1-Sentence-Summary: The 48 Laws Of Power draws on many of history’s most famous power quarrels to show you what power looks like, how you can get it, what to do to defend yourself against the power of others and, most importantly, how to use it well and keep it.
Read in: 4 minutes
Favorite quote from the author:
Even though Mastery by Robert Greene is a great book, it wasn’t what put him on the map. This one was. Published in 1998, after taking a big risk, due to quitting his former job (which he hated), the book became a bestseller and has now sold over a million copies.
It’s especially popular with rappers and hip-hop artists, but many celebrities quote from the book and mention the laws’ influence on their life (50 Cent being one of them, with whom Greene ended up collaborating on another book). Most of the 48 laws draw on a specific situation from history, and even though some of them seem to contradict one another, there’s a precious lesson to be learned from every single one.
Here are 3 lessons about power to help you understand it better:
- Always make superiors look smarter than you.
- Confuse competitors by acting unpredictably.
- Don’t force others to do what you want, seduce them instead.
Want to discover where Kanye gets his power? Let’s study the actual laws of the world!
Lesson 1: Always make superiors look smarter than you.
Here’s one surefire way how to not get promoted: When your boss comes across a problem she can’t solve on her computer, go to her, and, as you fix it, say: “Seeeeee? That’s how you do it. No problem, I’m happy to help!”
The one thing people in a position of power don’t want is to look powerless. But when you flaunt your skills right in front of them, that’s exactly what happens. The French minister of finance under King Louis XIV, Nicolas Fouquet, paid for that lesson with a life in prison. When he threw an excessive party at his chateau in favor of the king, the king accused him of stealing, for no one man could legally be that wealthy, and threw him into prison.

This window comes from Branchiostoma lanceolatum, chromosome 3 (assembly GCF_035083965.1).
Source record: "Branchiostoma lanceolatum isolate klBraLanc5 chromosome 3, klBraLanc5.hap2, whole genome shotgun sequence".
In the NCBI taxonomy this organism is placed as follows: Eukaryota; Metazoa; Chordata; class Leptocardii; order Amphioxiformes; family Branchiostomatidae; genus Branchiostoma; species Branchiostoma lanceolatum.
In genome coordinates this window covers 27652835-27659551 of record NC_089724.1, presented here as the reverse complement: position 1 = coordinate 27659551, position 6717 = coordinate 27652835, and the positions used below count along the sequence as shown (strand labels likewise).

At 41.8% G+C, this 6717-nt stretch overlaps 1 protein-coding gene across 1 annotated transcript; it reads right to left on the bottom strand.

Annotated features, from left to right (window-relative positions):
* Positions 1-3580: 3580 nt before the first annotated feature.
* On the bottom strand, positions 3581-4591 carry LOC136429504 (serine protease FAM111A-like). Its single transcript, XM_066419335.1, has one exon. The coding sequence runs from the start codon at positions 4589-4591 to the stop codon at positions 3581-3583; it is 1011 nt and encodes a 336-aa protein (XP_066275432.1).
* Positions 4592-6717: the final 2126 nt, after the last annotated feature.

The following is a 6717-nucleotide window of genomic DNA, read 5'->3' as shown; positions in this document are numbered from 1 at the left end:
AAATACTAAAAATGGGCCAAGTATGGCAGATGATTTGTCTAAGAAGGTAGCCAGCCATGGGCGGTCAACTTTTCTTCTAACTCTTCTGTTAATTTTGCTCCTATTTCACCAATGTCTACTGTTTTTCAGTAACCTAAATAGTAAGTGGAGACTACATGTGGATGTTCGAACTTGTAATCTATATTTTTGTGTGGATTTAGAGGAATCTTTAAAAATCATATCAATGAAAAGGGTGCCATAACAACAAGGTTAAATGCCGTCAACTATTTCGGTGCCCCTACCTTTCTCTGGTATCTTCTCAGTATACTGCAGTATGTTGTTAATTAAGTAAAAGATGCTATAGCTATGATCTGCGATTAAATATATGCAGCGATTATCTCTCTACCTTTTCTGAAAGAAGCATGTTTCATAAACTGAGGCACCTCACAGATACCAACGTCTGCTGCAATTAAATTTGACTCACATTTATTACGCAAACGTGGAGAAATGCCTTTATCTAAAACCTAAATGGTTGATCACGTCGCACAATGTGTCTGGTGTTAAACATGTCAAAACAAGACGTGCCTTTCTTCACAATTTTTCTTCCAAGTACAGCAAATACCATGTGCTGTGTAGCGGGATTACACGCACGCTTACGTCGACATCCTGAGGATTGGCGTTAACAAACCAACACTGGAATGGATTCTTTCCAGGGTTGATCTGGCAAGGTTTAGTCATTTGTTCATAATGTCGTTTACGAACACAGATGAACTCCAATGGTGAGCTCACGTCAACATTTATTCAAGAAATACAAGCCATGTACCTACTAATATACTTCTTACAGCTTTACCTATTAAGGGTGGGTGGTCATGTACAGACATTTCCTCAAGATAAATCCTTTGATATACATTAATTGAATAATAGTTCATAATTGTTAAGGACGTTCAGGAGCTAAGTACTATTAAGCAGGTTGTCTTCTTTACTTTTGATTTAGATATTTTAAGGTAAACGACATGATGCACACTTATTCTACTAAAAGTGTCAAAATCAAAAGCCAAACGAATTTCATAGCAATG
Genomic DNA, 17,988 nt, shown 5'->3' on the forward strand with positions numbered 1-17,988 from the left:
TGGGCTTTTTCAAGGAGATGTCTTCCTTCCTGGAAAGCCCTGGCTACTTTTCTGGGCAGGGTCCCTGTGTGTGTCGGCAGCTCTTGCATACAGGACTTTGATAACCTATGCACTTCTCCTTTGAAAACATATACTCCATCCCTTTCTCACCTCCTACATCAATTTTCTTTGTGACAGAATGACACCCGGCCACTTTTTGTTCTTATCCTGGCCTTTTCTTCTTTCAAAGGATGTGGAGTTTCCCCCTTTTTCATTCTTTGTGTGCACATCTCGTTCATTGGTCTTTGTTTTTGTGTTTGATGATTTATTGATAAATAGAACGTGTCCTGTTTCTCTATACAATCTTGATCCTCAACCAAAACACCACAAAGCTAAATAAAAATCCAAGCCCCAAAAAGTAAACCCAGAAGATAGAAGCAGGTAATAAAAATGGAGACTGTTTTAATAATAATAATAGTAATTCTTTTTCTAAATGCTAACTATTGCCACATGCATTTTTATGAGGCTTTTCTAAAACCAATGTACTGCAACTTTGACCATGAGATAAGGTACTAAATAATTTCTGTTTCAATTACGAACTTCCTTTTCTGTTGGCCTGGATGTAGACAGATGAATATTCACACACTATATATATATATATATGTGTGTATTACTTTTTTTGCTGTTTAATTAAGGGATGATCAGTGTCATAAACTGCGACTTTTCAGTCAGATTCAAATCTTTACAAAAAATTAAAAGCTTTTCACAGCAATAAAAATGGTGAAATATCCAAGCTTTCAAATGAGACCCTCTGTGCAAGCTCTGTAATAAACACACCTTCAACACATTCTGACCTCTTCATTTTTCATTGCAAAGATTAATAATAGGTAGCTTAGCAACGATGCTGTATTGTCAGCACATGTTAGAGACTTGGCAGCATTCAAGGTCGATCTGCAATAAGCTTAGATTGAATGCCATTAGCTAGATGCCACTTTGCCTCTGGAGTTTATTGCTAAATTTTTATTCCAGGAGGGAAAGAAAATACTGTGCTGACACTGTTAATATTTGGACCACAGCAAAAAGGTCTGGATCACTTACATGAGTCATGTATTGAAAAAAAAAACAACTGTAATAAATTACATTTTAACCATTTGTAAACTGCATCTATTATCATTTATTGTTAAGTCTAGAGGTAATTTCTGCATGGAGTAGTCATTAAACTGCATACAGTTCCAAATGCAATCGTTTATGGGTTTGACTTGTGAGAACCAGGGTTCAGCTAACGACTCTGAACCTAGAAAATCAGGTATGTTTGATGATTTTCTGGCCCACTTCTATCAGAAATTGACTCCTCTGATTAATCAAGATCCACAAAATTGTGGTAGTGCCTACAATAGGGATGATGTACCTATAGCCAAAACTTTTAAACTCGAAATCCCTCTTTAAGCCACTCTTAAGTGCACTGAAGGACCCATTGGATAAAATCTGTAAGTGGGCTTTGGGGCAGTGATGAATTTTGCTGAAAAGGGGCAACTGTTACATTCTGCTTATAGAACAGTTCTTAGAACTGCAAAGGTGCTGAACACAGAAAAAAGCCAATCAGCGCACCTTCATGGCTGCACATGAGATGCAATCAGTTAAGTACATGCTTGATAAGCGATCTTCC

So instead of showing off how good you are, make your boss look like she’s the smartest person in the room, even if you know she isn’t. Give away credit and you’ll be given responsibility in return.
For example, when Galileo Galilei discovered the four moons of Jupiter, he could’ve taken all that credit. Instead, he named them after the Grand Duke, Cosimo II de’ Medici, and his brothers. As a result Cosimo appointed him as his official philosopher and mathematician, securing Galileo’s funding for his research for years to come.
Lesson 2: Make errors on purpose to confuse your competition.
Sometimes the competition seems to always be one step ahead of you. That’s likely because they’ve invested time and energy into researching you and finding out your behavior patterns. When that happens, your best move is to act unpredictably. Do the opposite of what you think people expect, make a mistake on purpose, or just disappear for a while.
Erroneous behavior throws people off their analysis game, and while they’re busy trying to figure out your new pattern and explaining your behavior, you have the chance to strike back.